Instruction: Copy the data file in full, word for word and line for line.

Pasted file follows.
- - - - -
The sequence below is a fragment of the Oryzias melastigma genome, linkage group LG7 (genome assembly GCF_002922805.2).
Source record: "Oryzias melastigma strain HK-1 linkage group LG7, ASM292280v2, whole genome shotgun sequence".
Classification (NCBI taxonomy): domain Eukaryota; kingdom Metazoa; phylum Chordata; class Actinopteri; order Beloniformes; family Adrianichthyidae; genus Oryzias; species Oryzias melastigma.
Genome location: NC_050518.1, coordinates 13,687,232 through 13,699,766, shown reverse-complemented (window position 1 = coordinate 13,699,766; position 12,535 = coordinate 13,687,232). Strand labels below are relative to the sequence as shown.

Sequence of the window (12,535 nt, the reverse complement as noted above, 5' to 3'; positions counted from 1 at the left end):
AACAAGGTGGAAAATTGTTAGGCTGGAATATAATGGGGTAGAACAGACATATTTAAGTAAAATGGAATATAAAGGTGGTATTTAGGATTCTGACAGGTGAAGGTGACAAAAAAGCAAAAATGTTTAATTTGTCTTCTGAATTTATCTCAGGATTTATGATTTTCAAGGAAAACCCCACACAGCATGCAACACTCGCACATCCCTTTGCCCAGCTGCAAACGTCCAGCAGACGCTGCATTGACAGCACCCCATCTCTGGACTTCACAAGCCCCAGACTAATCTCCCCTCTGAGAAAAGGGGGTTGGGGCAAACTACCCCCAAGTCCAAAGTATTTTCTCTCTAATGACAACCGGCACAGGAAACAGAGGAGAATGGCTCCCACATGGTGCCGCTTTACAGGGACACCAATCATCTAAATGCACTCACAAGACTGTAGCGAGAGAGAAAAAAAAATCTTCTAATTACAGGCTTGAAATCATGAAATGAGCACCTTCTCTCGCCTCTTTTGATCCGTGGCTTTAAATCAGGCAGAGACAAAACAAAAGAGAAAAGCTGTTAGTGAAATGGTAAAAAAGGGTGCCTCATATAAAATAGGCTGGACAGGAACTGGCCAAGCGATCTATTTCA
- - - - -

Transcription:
The sequence below is a fragment of the Oryzias melastigma genome, linkage group LG7 (genome assembly GCF_002922805.2).
Source record: "Oryzias melastigma strain HK-1 linkage group LG7, ASM292280v2, whole genome shotgun sequence".
Classification (NCBI taxonomy): domain Eukaryota; kingdom Metazoa; phylum Chordata; class Actinopteri; order Beloniformes; family Adrianichthyidae; genus Oryzias; species Oryzias melastigma.
Genome location: NC_050518.1, coordinates 13,687,232 through 13,699,766, shown reverse-complemented (window position 1 = coordinate 13,699,766; position 12,535 = coordinate 13,687,232). Strand labels below are relative to the sequence as shown.

Sequence of the window (12,535 nt, the reverse complement as noted above, 5' to 3'; positions counted from 1 at the left end):
AACAAGGTGGAAAATTGTTAGGCTGGAATATAATGGGGTAGAACAGACATATTTAAGTAAAATGGAATATAAAGGTGGTATTTAGGATTCTGACAGGTGAAGGTGACAAAAAAGCAAAAATGTTTAATTTGTCTTCTGAATTTATCTCAGGATTTATGATTTTCAAGGAAAACCCCACACAGCATGCAACACTCGCACATCCCTTTGCCCAGCTGCAAACGTCCAGCAGACGCTGCATTGACAGCACCCCATCTCTGGACTTCACAAGCCCCAGACTAATCTCCCCTCTGAGAAAAGGGGGTTGGGGCAAACTACCCCCAAGTCCAAAGTATTTTCTCTCTAATGACAACCGGCACAGGAAACAGAGGAGAATGGCTCCCACATGGTGCCGCTTTACAGGGACACCAATCATCTAAATGCACTCACAAGACTGTAGCGAGAGAGAAAAAAAAATCTTCTAATTACAGGCTTGAAATCATGAAATGAGCACCTTCTCTCGCCTCTTTTGATCCGTGGCTTTAAATCAGGCAGAGACAAAACAAAAGAGAAAAGCTGTTAGTGAAATGGTAAAAAAGGGTGCCTCATATAAAATAGGCTGGACAGGAACTGGCCAAGCGATCTATTTCA